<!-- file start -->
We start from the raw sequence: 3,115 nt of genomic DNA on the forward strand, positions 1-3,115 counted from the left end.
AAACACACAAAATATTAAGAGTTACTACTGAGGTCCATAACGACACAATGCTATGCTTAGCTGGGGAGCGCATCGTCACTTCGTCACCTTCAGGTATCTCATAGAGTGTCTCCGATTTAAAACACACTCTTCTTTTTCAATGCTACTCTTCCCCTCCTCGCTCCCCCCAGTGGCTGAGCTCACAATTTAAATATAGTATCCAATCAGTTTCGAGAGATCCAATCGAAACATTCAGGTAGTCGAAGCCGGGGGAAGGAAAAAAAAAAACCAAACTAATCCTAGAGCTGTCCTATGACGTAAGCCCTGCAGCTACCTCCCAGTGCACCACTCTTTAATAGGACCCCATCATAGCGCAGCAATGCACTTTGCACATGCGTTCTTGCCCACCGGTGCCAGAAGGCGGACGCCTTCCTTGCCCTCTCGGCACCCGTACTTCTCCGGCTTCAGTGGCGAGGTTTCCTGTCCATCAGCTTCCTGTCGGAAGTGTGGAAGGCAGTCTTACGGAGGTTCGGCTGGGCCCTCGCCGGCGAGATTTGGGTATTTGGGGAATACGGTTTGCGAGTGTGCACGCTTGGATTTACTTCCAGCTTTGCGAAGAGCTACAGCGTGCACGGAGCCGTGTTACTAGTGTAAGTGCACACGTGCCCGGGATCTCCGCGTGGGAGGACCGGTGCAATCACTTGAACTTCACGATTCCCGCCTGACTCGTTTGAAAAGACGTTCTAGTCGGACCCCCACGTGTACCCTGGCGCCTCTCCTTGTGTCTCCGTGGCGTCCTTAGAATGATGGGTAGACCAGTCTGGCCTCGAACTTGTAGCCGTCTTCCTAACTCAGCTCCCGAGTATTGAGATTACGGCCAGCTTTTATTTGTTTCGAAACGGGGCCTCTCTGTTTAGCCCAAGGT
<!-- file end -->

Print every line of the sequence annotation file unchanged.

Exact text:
We start from the raw sequence: 3,115 nt of genomic DNA on the forward strand, positions 1-3,115 counted from the left end.
AAACACACAAAATATTAAGAGTTACTACTGAGGTCCATAACGACACAATGCTATGCTTAGCTGGGGAGCGCATCGTCACTTCGTCACCTTCAGGTATCTCATAGAGTGTCTCCGATTTAAAACACACTCTTCTTTTTCAATGCTACTCTTCCCCTCCTCGCTCCCCCCAGTGGCTGAGCTCACAATTTAAATATAGTATCCAATCAGTTTCGAGAGATCCAATCGAAACATTCAGGTAGTCGAAGCCGGGGGAAGGAAAAAAAAAAACCAAACTAATCCTAGAGCTGTCCTATGACGTAAGCCCTGCAGCTACCTCCCAGTGCACCACTCTTTAATAGGACCCCATCATAGCGCAGCAATGCACTTTGCACATGCGTTCTTGCCCACCGGTGCCAGAAGGCGGACGCCTTCCTTGCCCTCTCGGCACCCGTACTTCTCCGGCTTCAGTGGCGAGGTTTCCTGTCCATCAGCTTCCTGTCGGAAGTGTGGAAGGCAGTCTTACGGAGGTTCGGCTGGGCCCTCGCCGGCGAGATTTGGGTATTTGGGGAATACGGTTTGCGAGTGTGCACGCTTGGATTTACTTCCAGCTTTGCGAAGAGCTACAGCGTGCACGGAGCCGTGTTACTAGTGTAAGTGCACACGTGCCCGGGATCTCCGCGTGGGAGGACCGGTGCAATCACTTGAACTTCACGATTCCCGCCTGACTCGTTTGAAAAGACGTTCTAGTCGGACCCCCACGTGTACCCTGGCGCCTCTCCTTGTGTCTCCGTGGCGTCCTTAGAATGATGGGTAGACCAGTCTGGCCTCGAACTTGTAGCCGTCTTCCTAACTCAGCTCCCGAGTATTGAGATTACGGCCAGCTTTTATTTGTTTCGAAACGGGGCCTCTCTGTTTAGCCCAAGGT